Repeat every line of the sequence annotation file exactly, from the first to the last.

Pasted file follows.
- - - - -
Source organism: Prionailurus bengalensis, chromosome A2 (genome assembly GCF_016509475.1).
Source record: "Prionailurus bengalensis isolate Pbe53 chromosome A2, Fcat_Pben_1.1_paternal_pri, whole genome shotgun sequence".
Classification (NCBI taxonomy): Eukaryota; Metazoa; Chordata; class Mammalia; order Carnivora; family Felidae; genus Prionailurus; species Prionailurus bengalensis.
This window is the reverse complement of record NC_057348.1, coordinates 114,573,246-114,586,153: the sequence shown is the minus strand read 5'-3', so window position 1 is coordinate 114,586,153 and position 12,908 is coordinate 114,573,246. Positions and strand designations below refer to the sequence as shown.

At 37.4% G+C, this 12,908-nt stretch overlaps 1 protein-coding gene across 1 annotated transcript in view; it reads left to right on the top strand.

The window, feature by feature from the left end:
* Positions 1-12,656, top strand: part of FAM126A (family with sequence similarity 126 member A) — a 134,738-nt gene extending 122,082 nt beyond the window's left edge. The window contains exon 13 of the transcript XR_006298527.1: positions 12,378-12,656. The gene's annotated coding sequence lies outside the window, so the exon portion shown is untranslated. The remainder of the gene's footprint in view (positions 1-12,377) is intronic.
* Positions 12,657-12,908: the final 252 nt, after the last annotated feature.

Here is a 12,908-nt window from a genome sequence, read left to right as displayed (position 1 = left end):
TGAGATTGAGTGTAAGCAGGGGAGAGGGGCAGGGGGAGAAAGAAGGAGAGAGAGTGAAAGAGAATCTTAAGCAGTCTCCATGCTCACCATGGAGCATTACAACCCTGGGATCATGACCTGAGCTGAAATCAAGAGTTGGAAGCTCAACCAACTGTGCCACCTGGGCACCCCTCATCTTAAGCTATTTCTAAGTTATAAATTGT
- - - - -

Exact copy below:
Source organism: Prionailurus bengalensis, chromosome A2 (genome assembly GCF_016509475.1).
Source record: "Prionailurus bengalensis isolate Pbe53 chromosome A2, Fcat_Pben_1.1_paternal_pri, whole genome shotgun sequence".
Classification (NCBI taxonomy): Eukaryota; Metazoa; Chordata; class Mammalia; order Carnivora; family Felidae; genus Prionailurus; species Prionailurus bengalensis.
This window is the reverse complement of record NC_057348.1, coordinates 114,573,246-114,586,153: the sequence shown is the minus strand read 5'-3', so window position 1 is coordinate 114,586,153 and position 12,908 is coordinate 114,573,246. Positions and strand designations below refer to the sequence as shown.

At 37.4% G+C, this 12,908-nt stretch overlaps 1 protein-coding gene across 1 annotated transcript in view; it reads left to right on the top strand.

The window, feature by feature from the left end:
* Positions 1-12,656, top strand: part of FAM126A (family with sequence similarity 126 member A) — a 134,738-nt gene extending 122,082 nt beyond the window's left edge. The window contains exon 13 of the transcript XR_006298527.1: positions 12,378-12,656. The gene's annotated coding sequence lies outside the window, so the exon portion shown is untranslated. The remainder of the gene's footprint in view (positions 1-12,377) is intronic.
* Positions 12,657-12,908: the final 252 nt, after the last annotated feature.

Here is a 12,908-nt window from a genome sequence, read left to right as displayed (position 1 = left end):
TGAGATTGAGTGTAAGCAGGGGAGAGGGGCAGGGGGAGAAAGAAGGAGAGAGAGTGAAAGAGAATCTTAAGCAGTCTCCATGCTCACCATGGAGCATTACAACCCTGGGATCATGACCTGAGCTGAAATCAAGAGTTGGAAGCTCAACCAACTGTGCCACCTGGGCACCCCTCATCTTAAGCTATTTCTAAGTTATAAATTGT